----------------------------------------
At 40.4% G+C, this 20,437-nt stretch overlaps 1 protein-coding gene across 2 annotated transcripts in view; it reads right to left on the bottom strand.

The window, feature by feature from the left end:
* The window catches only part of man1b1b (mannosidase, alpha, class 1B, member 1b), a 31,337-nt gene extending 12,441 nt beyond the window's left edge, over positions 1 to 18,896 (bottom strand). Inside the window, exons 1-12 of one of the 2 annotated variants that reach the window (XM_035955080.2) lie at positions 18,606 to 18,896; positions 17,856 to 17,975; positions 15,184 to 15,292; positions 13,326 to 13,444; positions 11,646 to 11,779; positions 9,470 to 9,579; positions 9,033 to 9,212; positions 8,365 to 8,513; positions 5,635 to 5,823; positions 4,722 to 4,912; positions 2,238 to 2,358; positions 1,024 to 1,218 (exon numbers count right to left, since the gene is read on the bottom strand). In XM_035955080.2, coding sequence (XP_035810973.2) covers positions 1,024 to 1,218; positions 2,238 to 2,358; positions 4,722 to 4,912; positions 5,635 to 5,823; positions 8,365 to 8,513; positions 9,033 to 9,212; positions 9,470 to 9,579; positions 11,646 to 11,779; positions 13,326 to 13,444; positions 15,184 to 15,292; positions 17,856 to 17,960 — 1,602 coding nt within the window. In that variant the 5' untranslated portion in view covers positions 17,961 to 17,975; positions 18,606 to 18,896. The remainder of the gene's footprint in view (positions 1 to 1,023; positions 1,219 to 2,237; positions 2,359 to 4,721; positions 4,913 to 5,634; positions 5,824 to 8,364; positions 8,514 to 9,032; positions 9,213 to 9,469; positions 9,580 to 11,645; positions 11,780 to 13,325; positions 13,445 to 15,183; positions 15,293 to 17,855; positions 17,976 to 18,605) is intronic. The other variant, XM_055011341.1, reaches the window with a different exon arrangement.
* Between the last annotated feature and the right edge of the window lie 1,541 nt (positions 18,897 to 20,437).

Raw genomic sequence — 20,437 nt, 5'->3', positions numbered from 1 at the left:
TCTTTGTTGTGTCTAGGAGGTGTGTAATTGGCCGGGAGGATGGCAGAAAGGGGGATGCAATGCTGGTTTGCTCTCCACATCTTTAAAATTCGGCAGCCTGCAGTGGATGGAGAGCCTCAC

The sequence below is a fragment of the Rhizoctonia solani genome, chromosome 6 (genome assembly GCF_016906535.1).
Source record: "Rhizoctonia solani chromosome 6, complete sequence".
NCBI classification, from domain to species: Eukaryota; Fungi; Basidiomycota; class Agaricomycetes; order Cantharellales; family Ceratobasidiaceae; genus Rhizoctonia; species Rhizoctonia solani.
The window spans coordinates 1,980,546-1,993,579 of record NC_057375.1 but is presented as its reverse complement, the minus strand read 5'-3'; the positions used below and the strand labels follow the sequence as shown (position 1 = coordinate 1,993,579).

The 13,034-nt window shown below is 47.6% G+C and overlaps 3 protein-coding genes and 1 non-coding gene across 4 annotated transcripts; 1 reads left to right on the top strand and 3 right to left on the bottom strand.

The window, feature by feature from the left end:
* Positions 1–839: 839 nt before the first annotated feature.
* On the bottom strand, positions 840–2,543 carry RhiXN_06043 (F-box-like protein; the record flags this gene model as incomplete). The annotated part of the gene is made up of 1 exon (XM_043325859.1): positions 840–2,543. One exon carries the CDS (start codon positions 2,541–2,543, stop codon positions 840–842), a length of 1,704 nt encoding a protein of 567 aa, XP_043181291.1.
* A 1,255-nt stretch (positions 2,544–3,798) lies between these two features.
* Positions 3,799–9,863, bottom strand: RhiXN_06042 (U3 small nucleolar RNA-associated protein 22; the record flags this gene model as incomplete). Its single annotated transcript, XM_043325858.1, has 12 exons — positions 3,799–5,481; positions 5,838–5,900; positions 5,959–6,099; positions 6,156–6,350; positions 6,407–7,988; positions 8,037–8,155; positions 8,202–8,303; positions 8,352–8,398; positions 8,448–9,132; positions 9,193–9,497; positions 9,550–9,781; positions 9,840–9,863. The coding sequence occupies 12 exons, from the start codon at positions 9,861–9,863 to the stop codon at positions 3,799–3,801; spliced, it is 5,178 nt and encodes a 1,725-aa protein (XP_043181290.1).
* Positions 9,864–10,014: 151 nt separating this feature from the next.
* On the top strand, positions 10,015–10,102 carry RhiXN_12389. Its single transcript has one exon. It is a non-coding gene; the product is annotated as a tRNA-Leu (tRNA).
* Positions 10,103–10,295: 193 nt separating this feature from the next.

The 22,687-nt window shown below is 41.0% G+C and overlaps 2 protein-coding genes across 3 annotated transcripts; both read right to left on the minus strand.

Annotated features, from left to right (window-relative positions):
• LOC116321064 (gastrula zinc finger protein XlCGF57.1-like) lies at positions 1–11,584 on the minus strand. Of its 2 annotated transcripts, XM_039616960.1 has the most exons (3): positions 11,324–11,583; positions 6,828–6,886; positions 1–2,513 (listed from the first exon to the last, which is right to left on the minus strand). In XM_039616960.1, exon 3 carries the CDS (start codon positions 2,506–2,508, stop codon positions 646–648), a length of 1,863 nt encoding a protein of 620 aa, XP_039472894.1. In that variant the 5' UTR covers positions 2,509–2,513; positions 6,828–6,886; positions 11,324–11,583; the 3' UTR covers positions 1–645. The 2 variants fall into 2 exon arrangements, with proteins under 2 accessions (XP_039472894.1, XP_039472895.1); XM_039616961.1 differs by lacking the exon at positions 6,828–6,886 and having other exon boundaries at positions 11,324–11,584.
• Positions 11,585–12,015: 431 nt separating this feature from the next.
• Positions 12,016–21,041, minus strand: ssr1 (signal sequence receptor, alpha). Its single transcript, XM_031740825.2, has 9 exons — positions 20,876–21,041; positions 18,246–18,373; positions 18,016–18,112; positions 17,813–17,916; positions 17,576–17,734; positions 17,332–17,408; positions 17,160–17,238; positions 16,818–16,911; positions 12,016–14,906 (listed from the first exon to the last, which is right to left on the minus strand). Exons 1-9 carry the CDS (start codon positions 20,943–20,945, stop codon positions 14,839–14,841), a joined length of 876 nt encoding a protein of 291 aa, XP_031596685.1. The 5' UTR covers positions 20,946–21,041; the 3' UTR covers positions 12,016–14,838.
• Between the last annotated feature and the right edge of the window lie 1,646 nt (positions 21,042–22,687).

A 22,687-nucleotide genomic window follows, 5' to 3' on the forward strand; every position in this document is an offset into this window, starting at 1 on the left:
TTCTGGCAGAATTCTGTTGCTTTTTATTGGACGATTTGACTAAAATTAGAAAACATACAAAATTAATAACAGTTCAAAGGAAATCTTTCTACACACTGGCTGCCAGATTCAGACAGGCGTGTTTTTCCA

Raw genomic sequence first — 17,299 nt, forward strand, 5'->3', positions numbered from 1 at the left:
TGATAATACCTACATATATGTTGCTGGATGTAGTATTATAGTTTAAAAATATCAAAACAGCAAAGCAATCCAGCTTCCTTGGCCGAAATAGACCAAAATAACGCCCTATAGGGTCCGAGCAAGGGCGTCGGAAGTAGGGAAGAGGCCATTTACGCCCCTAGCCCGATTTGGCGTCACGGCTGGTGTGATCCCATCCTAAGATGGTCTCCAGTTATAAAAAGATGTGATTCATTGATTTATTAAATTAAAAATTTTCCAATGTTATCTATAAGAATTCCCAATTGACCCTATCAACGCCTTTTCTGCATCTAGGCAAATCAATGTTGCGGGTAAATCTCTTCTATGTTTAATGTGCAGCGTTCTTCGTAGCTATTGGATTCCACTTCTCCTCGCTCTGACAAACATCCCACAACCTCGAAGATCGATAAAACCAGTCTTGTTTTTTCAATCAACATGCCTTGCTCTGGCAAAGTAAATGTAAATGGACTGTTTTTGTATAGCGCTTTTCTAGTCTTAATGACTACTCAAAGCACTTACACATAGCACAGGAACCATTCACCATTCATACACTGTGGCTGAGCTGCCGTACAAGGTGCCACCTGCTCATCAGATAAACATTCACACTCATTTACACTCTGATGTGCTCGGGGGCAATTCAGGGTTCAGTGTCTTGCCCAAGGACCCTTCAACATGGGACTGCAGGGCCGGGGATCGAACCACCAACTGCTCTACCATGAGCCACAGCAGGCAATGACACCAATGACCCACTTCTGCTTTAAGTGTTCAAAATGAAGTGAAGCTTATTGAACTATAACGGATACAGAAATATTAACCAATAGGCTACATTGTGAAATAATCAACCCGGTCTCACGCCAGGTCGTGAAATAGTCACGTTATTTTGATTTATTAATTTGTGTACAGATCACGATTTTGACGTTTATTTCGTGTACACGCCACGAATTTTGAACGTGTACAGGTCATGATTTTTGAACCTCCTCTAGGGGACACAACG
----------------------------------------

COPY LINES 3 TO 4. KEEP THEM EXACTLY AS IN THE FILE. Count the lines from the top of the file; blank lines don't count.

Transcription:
* The window catches only part of man1b1b (mannosidase, alpha, class 1B, member 1b), a 31,337-nt gene extending 12,441 nt beyond the window's left edge, over positions 1 to 18,896 (bottom strand). Inside the window, exons 1-12 of one of the 2 annotated variants that reach the window (XM_035955080.2) lie at positions 18,606 to 18,896; positions 17,856 to 17,975; positions 15,184 to 15,292; positions 13,326 to 13,444; positions 11,646 to 11,779; positions 9,470 to 9,579; positions 9,033 to 9,212; positions 8,365 to 8,513; positions 5,635 to 5,823; positions 4,722 to 4,912; positions 2,238 to 2,358; positions 1,024 to 1,218 (exon numbers count right to left, since the gene is read on the bottom strand). In XM_035955080.2, coding sequence (XP_035810973.2) covers positions 1,024 to 1,218; positions 2,238 to 2,358; positions 4,722 to 4,912; positions 5,635 to 5,823; positions 8,365 to 8,513; positions 9,033 to 9,212; positions 9,470 to 9,579; positions 11,646 to 11,779; positions 13,326 to 13,444; positions 15,184 to 15,292; positions 17,856 to 17,960 — 1,602 coding nt within the window. In that variant the 5' untranslated portion in view covers positions 17,961 to 17,975; positions 18,606 to 18,896. The remainder of the gene's footprint in view (positions 1 to 1,023; positions 1,219 to 2,237; positions 2,359 to 4,721; positions 4,913 to 5,634; positions 5,824 to 8,364; positions 8,514 to 9,032; positions 9,213 to 9,469; positions 9,580 to 11,645; positions 11,780 to 13,325; positions 13,445 to 15,183; positions 15,293 to 17,855; positions 17,976 to 18,605) is intronic. The other variant, XM_055011341.1, reaches the window with a different exon arrangement.
* Between the last annotated feature and the right edge of the window lie 1,541 nt (positions 18,897 to 20,437).